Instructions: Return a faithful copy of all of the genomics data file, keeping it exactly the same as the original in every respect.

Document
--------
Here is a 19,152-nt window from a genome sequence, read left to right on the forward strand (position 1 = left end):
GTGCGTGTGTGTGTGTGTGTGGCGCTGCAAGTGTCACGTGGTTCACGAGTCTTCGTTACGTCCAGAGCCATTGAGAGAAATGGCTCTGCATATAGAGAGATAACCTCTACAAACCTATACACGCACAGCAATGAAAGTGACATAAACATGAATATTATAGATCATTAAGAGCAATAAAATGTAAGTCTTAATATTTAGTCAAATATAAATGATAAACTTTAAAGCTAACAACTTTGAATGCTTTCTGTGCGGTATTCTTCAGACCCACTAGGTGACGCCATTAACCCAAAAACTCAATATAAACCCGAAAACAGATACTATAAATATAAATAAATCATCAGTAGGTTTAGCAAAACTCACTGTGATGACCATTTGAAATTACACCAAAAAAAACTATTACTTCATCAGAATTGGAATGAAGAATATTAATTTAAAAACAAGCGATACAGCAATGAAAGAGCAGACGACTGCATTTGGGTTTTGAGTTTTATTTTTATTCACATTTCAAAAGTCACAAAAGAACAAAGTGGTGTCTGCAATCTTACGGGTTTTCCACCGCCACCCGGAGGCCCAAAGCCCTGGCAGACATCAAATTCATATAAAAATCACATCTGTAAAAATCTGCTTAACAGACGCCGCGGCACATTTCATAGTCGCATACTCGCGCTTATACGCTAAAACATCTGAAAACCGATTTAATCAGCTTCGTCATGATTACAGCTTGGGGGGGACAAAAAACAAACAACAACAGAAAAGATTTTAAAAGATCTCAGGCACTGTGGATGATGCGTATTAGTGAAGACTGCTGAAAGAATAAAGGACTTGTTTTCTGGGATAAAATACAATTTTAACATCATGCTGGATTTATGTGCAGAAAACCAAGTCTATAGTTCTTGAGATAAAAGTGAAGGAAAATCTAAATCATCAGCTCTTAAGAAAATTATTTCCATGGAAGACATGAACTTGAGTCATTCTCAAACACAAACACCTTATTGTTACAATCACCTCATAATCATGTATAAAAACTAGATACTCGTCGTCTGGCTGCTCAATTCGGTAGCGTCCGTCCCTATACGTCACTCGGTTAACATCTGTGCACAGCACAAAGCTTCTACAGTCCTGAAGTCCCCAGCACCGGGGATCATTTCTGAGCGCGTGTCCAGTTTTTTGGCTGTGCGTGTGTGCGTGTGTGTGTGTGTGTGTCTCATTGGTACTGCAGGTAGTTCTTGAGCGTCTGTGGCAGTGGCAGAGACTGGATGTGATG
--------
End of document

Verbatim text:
Here is a 19,152-nt window from a genome sequence, read left to right on the forward strand (position 1 = left end):
GTGCGTGTGTGTGTGTGTGTGGCGCTGCAAGTGTCACGTGGTTCACGAGTCTTCGTTACGTCCAGAGCCATTGAGAGAAATGGCTCTGCATATAGAGAGATAACCTCTACAAACCTATACACGCACAGCAATGAAAGTGACATAAACATGAATATTATAGATCATTAAGAGCAATAAAATGTAAGTCTTAATATTTAGTCAAATATAAATGATAAACTTTAAAGCTAACAACTTTGAATGCTTTCTGTGCGGTATTCTTCAGACCCACTAGGTGACGCCATTAACCCAAAAACTCAATATAAACCCGAAAACAGATACTATAAATATAAATAAATCATCAGTAGGTTTAGCAAAACTCACTGTGATGACCATTTGAAATTACACCAAAAAAAACTATTACTTCATCAGAATTGGAATGAAGAATATTAATTTAAAAACAAGCGATACAGCAATGAAAGAGCAGACGACTGCATTTGGGTTTTGAGTTTTATTTTTATTCACATTTCAAAAGTCACAAAAGAACAAAGTGGTGTCTGCAATCTTACGGGTTTTCCACCGCCACCCGGAGGCCCAAAGCCCTGGCAGACATCAAATTCATATAAAAATCACATCTGTAAAAATCTGCTTAACAGACGCCGCGGCACATTTCATAGTCGCATACTCGCGCTTATACGCTAAAACATCTGAAAACCGATTTAATCAGCTTCGTCATGATTACAGCTTGGGGGGGACAAAAAACAAACAACAACAGAAAAGATTTTAAAAGATCTCAGGCACTGTGGATGATGCGTATTAGTGAAGACTGCTGAAAGAATAAAGGACTTGTTTTCTGGGATAAAATACAATTTTAACATCATGCTGGATTTATGTGCAGAAAACCAAGTCTATAGTTCTTGAGATAAAAGTGAAGGAAAATCTAAATCATCAGCTCTTAAGAAAATTATTTCCATGGAAGACATGAACTTGAGTCATTCTCAAACACAAACACCTTATTGTTACAATCACCTCATAATCATGTATAAAAACTAGATACTCGTCGTCTGGCTGCTCAATTCGGTAGCGTCCGTCCCTATACGTCACTCGGTTAACATCTGTGCACAGCACAAAGCTTCTACAGTCCTGAAGTCCCCAGCACCGGGGATCATTTCTGAGCGCGTGTCCAGTTTTTTGGCTGTGCGTGTGTGCGTGTGTGTGTGTGTGTGTCTCATTGGTACTGCAGGTAGTTCTTGAGCGTCTGTGGCAGTGGCAGAGACTGGATGTGATG